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Railroad Dictionary


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W.O.R.S. (Work Order Reporting System) Computerized system for relaying and updating switching and other work orders performed by road and yard crews.
Washout Signal An emergency stop signal made by violently swinging both arms in a downward arc by day, and violently swinging a lantern in a wide, low semicircle across the tracks by night.
Watt The unit of power due to a current of one ampere flowing under an electromotive force of one volt with unity power factor.
Waybill A shipping document prepared by a carrier at the point of origin showing the point of origin, destination, route, shipper, consignee, description of shipment, weight, charges and other data necessary to rate, ship and settle. It is forwarded with the shipment by mail, TDCC transmission or EDI transmission to the foreign road agent at the interchange point or mailed to destination.
Waybill Correction A computerized form issued to change the information on a waybill.
Waybill Date The date the waybill was prepared.
Waybill Number A specific number from an assigned series placed on the waybill and used for accounting control.
Waybill Sequence A listing of outstanding items in sequential waybill number order.
Waybill Suspense List A computer record of all incomplete waybills that have been prepared by the current waybilling system.
Waybill, Interfaced A waybill which has rates and charges applied.
Waybill, PPO Prepaid only waybill which is used to prepay reconsignment and/or any additional freight charges due on a prepaid shipment because of increased rates after reconsignment.
Waybill, Suspensed Suspense status indicates the waybill created in AWS has been processed but has some information missing. Suspense codes corresponding with the type of missing information are printed on the bottom left corner of the waybill.
Waycar See Caboose.
Wayside Signal A fixed signal located along the track right-of-way.
Weather Interference Natural conditions which render loading or unloading a car impracticable.
Weigh Car Car used to test scales.
Weighing and Inspection Bureau Bureau acting as agent for railroads to assure compliance with tariff regulations relating to weight, description of commodities, transit operations, etc.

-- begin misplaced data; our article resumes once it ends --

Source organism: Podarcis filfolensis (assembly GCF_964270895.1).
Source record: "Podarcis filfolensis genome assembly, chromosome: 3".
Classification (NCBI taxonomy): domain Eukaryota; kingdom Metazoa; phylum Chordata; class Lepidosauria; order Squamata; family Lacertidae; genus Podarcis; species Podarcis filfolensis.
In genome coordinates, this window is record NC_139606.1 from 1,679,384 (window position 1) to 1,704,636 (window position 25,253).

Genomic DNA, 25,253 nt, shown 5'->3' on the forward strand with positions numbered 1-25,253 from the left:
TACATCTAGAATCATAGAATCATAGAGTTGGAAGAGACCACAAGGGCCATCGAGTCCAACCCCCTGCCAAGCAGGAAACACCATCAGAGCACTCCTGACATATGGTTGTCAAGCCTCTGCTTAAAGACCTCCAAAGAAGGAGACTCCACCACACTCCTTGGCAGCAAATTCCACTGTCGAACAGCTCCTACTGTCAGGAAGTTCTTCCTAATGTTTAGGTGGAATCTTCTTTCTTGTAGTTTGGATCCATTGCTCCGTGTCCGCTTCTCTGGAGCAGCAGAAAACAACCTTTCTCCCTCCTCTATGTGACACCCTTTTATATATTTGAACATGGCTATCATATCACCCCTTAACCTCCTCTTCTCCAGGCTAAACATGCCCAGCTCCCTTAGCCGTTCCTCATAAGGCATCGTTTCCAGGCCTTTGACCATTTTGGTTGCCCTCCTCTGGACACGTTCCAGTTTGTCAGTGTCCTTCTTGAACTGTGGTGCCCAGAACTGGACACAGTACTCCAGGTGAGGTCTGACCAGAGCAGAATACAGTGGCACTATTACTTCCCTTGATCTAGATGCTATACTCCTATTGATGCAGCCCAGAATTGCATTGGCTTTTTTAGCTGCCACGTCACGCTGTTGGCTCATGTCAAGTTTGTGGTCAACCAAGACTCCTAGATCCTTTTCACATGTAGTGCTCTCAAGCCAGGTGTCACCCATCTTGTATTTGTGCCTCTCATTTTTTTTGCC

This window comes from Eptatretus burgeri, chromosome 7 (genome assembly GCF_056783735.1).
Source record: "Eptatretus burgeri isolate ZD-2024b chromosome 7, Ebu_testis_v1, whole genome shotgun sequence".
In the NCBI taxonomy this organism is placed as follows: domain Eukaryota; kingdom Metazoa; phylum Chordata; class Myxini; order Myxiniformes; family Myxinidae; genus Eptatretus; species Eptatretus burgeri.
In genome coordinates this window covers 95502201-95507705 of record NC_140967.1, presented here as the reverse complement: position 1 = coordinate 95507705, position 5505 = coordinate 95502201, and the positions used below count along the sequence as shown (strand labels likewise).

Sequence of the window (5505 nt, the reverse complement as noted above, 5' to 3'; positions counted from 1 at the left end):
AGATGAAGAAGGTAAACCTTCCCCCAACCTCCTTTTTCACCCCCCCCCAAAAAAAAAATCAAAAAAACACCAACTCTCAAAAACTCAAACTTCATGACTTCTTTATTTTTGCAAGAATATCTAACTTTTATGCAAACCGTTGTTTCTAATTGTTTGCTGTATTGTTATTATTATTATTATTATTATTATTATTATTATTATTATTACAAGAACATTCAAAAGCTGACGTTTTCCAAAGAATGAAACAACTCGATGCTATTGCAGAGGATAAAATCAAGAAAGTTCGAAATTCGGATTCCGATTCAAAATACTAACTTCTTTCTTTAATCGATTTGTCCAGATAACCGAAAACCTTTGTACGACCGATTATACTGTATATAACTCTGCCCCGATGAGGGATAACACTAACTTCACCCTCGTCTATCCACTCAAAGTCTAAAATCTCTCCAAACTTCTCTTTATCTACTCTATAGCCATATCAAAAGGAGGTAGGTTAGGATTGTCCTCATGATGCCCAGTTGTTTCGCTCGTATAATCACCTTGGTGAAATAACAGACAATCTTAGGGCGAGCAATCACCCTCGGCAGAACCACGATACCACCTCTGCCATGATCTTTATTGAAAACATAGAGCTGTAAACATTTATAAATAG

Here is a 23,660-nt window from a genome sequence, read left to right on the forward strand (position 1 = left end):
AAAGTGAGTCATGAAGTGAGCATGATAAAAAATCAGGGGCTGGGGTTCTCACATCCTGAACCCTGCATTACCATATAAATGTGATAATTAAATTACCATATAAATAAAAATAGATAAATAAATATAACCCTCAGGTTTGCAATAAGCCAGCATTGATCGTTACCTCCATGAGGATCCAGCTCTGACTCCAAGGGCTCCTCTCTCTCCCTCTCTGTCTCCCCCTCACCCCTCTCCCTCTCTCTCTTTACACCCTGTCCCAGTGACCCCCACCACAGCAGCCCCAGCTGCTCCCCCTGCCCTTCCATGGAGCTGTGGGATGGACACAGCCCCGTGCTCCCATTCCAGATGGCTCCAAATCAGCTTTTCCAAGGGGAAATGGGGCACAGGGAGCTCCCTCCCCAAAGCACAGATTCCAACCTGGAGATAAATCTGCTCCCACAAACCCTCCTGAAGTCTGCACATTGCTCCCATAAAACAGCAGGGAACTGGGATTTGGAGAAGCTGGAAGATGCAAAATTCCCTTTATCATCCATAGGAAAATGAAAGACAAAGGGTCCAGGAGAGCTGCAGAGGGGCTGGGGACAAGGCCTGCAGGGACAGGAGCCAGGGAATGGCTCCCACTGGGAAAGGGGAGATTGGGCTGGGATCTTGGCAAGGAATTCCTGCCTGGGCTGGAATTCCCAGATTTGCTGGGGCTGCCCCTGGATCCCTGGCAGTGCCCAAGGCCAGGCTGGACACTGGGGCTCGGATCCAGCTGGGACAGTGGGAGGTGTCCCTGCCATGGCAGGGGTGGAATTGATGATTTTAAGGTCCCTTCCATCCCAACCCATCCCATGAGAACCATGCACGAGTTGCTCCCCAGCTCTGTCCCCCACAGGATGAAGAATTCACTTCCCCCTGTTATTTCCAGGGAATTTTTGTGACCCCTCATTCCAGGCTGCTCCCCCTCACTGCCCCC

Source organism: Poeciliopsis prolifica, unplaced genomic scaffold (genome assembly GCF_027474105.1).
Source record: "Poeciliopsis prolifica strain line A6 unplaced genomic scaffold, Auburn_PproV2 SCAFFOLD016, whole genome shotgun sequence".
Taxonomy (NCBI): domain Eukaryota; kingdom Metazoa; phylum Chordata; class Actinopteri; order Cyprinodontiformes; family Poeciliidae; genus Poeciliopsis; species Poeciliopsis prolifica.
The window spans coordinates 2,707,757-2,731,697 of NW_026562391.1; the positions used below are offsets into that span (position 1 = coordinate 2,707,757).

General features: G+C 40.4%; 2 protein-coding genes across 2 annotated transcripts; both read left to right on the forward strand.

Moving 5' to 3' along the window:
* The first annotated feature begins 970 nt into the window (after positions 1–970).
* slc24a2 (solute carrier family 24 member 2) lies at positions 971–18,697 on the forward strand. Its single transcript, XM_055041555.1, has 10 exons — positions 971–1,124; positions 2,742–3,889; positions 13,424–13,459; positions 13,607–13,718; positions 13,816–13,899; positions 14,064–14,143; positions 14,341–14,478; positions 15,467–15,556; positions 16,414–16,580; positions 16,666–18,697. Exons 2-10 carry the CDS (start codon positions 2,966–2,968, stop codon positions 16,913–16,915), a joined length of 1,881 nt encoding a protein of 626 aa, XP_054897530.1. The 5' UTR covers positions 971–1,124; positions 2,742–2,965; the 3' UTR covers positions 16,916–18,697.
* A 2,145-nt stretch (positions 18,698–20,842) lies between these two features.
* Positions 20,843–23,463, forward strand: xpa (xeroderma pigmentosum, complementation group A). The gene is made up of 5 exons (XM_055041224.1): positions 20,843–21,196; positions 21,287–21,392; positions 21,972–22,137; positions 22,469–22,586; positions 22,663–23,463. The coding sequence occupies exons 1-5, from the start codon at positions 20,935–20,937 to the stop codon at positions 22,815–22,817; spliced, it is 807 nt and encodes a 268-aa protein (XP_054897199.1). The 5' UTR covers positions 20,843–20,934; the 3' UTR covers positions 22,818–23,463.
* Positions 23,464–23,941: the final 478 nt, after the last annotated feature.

Weight Agreement An agreement between shipper and carrier, usually following a series of weighing tests, under which carrier agrees to accept shipper's goods at certain agreed weights.
Welded Rail Rail, welded in lengths of up to one mile.
Well Car A flat car with a depression or opening in the center which allows the load to extend below normal floor level.
Wharfage Charge made for handling traffic on a wharf or charge made for docking vessels at a wharf.
Wheel Flange The projection edge or rim on the circumference of a car wheel for keeping it on the rail.
Wheel Report A list of cars in a train showing destination, weight, load or empty status, etc. for each, and which the conductor updates as the train picks up and sets out cars en route.
Wheel Stops See Car Stop.
Whistle Stop Station for flag stop only.
White Light An expression used by train crews meaning that the white light on a Defect Detector is lighted, which denotes no defect has been detected in the train. OR Night signal for flagging duties.
White Line Term used to designate that a car can no longer be used safely in transportation service.
White-Hat (AKA White-Shirt) (Slang) Any railroad official.
Wide-Body Locomotive (Dash-8, Dash-9) A new type of locomotive, characterized by an extra wide body, the cab entry door through the center of the locomotive, and a desk-like console for the train crew. Provides higher horsepower and tractive effort than previous models.
Wire Transfer Method of payment whereby a customer's bank wire transfers freight payments to a CSXT Lock Box which debits the customer's bank account and credits CSXT's bank account.
Wood Check See Switch List.
Work Order Instructions to the switch/train crew used for making an industrial switch.
Work Train A train which is assigned to serve the maintenance-of-way department in track repair and maintenance.
Working Current The electrical value which, when applied to an electromagnetic instrument, will cause the moving member to move to its full energized position to provide maximum front contact pressure.
Wye Track An arrangement of tracks in the form of a "Y", used for turning engines, cars, and trains.
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